And can you really blame them? Europe and the United States lecture them piously on the importance of free trade, on the economic problems caused by government intervention in the economy (like subsidies) and on how they must slavishly adhere to every letter of International Monetary Fund fiats; these fiats in the name of economic liberalization (supposedly the cure for all ills) can even ruin domestic industries and put thousands of people out of work, as was the case for cashew nut workers in the southern African state of Mozambique. So developing nations are calling the bluff of the Americans and Europeans by asking, "If fundamentalist free trade is so great, why don't you try it to?" Developed countries aren't used to being told to practice what they preach.

It's been reported, for example, that the average European Union COW is subsidized to the tune of over $2 a day, the average American cow nearly $3 per day and the typical Japanese bovine receives fully $7 a day in subsidies. The BBC notes, "Economists estimate that the world's poor countries lose a total of $24 billion a year because of subsidies paid to farmers by rich nations."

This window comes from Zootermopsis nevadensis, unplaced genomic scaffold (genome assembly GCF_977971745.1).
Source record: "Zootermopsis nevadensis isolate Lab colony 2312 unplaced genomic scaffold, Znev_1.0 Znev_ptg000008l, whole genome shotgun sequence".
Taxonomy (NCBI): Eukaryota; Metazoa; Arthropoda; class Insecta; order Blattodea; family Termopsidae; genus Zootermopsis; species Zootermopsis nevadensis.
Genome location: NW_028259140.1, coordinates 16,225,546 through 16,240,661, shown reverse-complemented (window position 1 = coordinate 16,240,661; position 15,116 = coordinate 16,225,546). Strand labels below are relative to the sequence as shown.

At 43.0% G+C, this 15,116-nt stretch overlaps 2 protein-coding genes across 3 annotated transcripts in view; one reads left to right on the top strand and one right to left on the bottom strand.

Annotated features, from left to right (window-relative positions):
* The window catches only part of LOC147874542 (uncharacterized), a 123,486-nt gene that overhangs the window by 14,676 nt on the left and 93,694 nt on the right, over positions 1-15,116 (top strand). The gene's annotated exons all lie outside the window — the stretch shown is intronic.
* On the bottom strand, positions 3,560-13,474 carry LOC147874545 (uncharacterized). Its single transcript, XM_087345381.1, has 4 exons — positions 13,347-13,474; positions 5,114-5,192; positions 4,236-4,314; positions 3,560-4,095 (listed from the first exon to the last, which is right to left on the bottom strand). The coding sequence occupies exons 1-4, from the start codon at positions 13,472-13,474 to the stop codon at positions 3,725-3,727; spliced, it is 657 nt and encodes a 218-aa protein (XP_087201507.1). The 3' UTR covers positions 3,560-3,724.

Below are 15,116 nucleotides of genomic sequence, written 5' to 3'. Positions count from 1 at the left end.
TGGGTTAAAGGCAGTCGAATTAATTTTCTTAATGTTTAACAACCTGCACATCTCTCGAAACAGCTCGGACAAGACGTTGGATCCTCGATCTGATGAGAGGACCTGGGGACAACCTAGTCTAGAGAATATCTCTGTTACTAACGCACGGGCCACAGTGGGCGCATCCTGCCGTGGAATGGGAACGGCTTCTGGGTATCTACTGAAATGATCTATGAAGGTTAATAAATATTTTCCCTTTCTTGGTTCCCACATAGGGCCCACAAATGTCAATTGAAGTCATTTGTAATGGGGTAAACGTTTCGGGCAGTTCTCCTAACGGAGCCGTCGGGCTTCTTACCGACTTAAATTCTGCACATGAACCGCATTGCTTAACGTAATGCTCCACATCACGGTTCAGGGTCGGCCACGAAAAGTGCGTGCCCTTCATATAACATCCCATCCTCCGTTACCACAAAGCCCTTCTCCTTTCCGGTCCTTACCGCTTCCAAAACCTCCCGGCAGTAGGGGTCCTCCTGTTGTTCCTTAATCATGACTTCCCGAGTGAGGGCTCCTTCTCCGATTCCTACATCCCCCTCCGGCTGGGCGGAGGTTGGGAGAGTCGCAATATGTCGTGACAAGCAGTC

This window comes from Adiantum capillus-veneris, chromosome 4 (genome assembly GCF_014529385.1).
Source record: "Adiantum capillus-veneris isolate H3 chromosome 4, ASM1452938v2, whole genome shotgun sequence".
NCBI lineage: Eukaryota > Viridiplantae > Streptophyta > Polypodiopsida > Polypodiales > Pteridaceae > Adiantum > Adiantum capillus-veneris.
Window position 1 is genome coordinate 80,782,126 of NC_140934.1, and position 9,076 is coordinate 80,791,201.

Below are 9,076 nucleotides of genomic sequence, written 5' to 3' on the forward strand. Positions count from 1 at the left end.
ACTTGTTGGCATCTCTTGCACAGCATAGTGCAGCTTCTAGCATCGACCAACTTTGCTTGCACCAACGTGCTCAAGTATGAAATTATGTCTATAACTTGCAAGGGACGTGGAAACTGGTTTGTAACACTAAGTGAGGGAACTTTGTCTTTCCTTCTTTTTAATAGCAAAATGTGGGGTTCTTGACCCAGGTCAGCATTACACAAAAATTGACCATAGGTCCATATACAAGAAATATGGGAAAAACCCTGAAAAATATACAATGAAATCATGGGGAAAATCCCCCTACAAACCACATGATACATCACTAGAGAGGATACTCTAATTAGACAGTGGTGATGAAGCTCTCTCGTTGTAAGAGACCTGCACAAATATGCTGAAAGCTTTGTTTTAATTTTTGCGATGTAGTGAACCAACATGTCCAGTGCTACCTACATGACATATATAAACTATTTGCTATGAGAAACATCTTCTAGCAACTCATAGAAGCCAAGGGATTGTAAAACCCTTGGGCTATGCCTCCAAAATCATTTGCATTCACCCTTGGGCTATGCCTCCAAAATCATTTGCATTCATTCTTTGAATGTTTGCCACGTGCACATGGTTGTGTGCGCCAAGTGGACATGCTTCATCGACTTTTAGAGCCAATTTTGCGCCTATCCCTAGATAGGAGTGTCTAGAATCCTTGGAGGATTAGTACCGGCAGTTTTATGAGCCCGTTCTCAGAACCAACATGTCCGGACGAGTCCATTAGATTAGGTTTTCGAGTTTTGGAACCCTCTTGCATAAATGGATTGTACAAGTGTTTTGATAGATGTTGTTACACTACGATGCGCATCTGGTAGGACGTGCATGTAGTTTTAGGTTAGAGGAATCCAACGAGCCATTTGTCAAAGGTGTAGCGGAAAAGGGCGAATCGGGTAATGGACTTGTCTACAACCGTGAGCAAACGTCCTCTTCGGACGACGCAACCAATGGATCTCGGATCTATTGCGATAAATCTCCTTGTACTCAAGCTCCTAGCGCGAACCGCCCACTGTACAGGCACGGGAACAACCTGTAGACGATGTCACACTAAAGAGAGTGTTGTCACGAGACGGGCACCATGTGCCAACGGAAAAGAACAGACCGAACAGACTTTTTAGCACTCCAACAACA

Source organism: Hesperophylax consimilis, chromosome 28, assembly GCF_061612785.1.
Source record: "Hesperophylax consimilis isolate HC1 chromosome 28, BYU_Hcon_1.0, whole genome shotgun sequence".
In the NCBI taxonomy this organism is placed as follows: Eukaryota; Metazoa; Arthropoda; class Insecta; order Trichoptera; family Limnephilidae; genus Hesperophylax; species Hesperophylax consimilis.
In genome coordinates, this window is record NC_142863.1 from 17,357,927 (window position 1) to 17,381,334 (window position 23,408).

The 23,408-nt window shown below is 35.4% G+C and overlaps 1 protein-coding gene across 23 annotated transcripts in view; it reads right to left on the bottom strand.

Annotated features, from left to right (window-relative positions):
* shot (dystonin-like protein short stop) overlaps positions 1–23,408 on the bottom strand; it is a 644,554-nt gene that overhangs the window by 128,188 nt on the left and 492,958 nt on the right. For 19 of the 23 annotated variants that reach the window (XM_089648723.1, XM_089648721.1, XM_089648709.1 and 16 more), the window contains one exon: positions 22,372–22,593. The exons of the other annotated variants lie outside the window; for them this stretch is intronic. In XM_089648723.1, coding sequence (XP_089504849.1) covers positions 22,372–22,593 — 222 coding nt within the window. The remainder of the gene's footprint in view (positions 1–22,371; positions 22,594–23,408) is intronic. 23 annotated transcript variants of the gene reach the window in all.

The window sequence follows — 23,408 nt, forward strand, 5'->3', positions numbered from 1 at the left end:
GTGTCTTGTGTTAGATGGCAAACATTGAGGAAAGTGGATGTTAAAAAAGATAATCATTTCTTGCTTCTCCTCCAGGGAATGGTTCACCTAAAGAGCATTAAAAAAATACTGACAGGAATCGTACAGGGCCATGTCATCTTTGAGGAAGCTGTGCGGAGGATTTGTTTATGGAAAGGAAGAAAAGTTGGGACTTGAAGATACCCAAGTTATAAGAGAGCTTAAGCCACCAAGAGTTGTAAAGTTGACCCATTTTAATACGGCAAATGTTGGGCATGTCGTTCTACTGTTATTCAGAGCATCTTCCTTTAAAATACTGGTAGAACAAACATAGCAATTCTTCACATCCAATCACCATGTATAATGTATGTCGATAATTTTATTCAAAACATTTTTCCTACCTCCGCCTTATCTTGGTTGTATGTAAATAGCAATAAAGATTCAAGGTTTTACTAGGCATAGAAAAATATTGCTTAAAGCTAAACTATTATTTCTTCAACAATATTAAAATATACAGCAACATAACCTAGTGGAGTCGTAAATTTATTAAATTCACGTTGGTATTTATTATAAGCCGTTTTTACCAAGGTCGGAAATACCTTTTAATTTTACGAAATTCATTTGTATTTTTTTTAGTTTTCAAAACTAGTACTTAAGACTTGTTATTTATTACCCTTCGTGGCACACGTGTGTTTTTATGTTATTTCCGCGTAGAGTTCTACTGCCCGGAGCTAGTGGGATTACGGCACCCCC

Not surprisingly, everyone tried to pass the buck. But the real problem is that Europe, Japan and the US want free trade in theory, but don't want the sacrifices required for that to occur. They want exceptions for themselves, but not for anyone else. Not surprisingly, this fuels broad resentment of the whole concepts of economic liberalization, freer trade and globalization as a whole. When globalization becomes synonymous with "free trade" that's not really free (or fair), people in poorer countries begin to question the whole concept of globalization.